Monday, May 07, 2007
Why I Love Sales Taxes
Side note: Some of you Public Finance guys out there might take issue with the statement above and say that governments can issue bonds to raise funds. While this might be true in the immediate term, eventually the governments will have to pay off the debt through some other means which comes back to taxation.
Side note 2: OK, I guess the government can also seize assets and sell them off to private individuals in order to raise money but that's not sustainable in the long term and detrimental to a well-functioning state.
Back to the story. With taxation being the only way to raise money, we're left with only two choices: taxing production or taxing consumption. As a firm believer in the free market, I abhor anything that inhibits the creation of value. Taxing production does exactly that. The tax reduces the incentive to produce. Taken to an extreme, there would be no incentive to make goods and provide services people want and shortages would abound (think Cuba -- more on this in the future). Income taxes are a form of production taxes since you pay according to how much wealth you earned.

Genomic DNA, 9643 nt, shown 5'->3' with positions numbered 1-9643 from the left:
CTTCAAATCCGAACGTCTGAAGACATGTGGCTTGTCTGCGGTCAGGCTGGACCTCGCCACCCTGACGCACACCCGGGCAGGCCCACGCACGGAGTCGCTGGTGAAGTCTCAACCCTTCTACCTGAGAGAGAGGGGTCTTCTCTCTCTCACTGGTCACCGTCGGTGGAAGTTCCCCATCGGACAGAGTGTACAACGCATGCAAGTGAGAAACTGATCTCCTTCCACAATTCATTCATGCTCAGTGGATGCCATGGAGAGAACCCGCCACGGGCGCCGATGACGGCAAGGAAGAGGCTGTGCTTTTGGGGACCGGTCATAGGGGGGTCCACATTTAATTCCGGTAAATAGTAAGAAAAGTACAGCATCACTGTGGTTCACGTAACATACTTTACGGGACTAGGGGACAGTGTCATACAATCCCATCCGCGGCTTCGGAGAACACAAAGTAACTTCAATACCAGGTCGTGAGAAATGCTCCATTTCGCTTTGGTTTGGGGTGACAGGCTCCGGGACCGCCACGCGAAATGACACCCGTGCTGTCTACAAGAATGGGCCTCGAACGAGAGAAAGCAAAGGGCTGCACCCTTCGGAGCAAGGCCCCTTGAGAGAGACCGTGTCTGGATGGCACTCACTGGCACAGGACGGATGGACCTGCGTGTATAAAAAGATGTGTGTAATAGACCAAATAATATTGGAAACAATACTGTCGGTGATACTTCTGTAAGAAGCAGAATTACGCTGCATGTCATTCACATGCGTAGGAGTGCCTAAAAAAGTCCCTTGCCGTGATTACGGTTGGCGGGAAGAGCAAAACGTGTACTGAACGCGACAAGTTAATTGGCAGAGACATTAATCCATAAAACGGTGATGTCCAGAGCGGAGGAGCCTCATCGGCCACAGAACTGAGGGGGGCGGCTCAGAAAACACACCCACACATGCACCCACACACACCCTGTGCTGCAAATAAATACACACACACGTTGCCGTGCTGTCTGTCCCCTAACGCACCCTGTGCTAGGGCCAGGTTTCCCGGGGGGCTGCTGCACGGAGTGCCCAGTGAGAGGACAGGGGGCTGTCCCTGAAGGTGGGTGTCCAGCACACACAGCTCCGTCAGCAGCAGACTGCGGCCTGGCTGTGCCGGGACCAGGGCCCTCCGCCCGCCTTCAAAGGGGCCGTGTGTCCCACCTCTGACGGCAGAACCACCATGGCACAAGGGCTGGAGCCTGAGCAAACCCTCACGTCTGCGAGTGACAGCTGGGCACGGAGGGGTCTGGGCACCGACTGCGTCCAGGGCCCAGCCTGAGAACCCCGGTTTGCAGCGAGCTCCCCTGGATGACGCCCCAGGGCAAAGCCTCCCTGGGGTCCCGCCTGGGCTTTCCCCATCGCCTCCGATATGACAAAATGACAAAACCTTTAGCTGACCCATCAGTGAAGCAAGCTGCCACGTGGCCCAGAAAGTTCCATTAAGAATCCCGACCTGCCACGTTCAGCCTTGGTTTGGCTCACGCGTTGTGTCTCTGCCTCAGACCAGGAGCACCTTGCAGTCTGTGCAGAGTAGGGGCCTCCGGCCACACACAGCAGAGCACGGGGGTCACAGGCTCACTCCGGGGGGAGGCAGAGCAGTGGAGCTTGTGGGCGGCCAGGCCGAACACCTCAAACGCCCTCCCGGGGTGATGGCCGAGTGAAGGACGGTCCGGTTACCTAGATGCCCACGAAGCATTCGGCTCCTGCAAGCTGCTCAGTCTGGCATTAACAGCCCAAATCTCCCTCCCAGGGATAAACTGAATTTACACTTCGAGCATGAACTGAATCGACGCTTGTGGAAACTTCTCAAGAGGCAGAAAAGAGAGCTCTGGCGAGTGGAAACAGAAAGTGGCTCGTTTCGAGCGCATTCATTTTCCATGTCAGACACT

On the other hand, sales taxes are consumption taxes. They collect funds on transactions that take away from the public good. Each time someone consumes an item, there is less of that item to go around. The more you consume, the more sales taxes you pay.
Many people think that sales taxes aren't fair because poor people can't afford to pay their proportional share of the tax burden. Sales taxes naturally adjust for this since wealthier people can consume more goods/services than the poor and as such would pay more in sales taxes. Wealthy individuals who don't consume goods/services aren't putting a strain on the system and as such shouldn't pay the same amount as those who consume more.
Agree? Disagree? Let me know!
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